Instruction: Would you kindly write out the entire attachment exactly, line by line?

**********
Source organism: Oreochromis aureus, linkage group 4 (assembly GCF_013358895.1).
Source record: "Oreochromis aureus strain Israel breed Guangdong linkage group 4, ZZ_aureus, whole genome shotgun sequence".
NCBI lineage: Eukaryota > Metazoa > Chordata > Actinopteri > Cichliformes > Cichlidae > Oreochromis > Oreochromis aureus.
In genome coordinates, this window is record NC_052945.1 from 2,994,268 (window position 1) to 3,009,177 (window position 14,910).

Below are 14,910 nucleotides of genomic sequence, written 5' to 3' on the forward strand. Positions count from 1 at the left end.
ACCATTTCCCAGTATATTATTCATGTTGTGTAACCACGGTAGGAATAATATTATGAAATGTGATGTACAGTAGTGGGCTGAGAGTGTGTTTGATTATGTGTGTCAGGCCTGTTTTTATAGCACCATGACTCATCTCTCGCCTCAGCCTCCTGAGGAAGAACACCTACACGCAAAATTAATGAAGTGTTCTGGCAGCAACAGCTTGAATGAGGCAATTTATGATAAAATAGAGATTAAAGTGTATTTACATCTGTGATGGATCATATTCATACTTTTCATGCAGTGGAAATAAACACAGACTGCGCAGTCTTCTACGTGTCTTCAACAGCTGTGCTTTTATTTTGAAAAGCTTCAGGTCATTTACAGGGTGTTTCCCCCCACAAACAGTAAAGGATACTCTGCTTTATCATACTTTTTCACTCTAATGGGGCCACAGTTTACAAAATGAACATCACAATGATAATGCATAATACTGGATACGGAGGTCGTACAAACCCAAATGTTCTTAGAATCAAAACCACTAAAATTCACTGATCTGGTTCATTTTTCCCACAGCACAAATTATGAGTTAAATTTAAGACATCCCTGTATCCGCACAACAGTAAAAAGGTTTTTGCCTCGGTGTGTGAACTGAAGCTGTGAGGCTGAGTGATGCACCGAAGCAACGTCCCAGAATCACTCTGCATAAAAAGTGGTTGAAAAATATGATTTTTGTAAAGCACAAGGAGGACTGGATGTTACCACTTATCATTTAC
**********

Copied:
Source organism: Oreochromis aureus, linkage group 4 (assembly GCF_013358895.1).
Source record: "Oreochromis aureus strain Israel breed Guangdong linkage group 4, ZZ_aureus, whole genome shotgun sequence".
NCBI lineage: Eukaryota > Metazoa > Chordata > Actinopteri > Cichliformes > Cichlidae > Oreochromis > Oreochromis aureus.
In genome coordinates, this window is record NC_052945.1 from 2,994,268 (window position 1) to 3,009,177 (window position 14,910).

Below are 14,910 nucleotides of genomic sequence, written 5' to 3' on the forward strand. Positions count from 1 at the left end.
ACCATTTCCCAGTATATTATTCATGTTGTGTAACCACGGTAGGAATAATATTATGAAATGTGATGTACAGTAGTGGGCTGAGAGTGTGTTTGATTATGTGTGTCAGGCCTGTTTTTATAGCACCATGACTCATCTCTCGCCTCAGCCTCCTGAGGAAGAACACCTACACGCAAAATTAATGAAGTGTTCTGGCAGCAACAGCTTGAATGAGGCAATTTATGATAAAATAGAGATTAAAGTGTATTTACATCTGTGATGGATCATATTCATACTTTTCATGCAGTGGAAATAAACACAGACTGCGCAGTCTTCTACGTGTCTTCAACAGCTGTGCTTTTATTTTGAAAAGCTTCAGGTCATTTACAGGGTGTTTCCCCCCACAAACAGTAAAGGATACTCTGCTTTATCATACTTTTTCACTCTAATGGGGCCACAGTTTACAAAATGAACATCACAATGATAATGCATAATACTGGATACGGAGGTCGTACAAACCCAAATGTTCTTAGAATCAAAACCACTAAAATTCACTGATCTGGTTCATTTTTCCCACAGCACAAATTATGAGTTAAATTTAAGACATCCCTGTATCCGCACAACAGTAAAAAGGTTTTTGCCTCGGTGTGTGAACTGAAGCTGTGAGGCTGAGTGATGCACCGAAGCAACGTCCCAGAATCACTCTGCATAAAAAGTGGTTGAAAAATATGATTTTTGTAAAGCACAAGGAGGACTGGATGTTACCACTTATCATTTAC